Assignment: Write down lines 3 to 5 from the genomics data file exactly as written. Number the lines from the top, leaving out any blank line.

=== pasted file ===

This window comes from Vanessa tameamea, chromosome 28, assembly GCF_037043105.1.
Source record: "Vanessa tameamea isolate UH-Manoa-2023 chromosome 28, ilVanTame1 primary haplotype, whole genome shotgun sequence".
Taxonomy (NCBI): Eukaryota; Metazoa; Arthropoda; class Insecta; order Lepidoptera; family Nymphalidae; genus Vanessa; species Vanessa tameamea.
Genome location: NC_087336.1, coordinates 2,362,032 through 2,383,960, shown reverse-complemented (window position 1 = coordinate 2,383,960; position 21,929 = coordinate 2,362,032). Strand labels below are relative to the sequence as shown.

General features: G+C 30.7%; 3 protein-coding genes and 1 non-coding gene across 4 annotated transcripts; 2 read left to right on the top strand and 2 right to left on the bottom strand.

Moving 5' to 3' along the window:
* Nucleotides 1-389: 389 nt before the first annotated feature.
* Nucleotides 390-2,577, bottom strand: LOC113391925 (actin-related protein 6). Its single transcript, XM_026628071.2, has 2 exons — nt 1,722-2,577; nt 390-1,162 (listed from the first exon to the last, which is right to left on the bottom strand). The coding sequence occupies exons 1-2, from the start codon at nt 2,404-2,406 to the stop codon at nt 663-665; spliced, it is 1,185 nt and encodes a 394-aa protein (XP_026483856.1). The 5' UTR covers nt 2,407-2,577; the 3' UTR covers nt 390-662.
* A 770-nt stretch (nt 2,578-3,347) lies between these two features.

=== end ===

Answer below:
Taxonomy (NCBI): Eukaryota; Metazoa; Arthropoda; class Insecta; order Lepidoptera; family Nymphalidae; genus Vanessa; species Vanessa tameamea.
Genome location: NC_087336.1, coordinates 2,362,032 through 2,383,960, shown reverse-complemented (window position 1 = coordinate 2,383,960; position 21,929 = coordinate 2,362,032). Strand labels below are relative to the sequence as shown.

General features: G+C 30.7%; 3 protein-coding genes and 1 non-coding gene across 4 annotated transcripts; 2 read left to right on the top strand and 2 right to left on the bottom strand.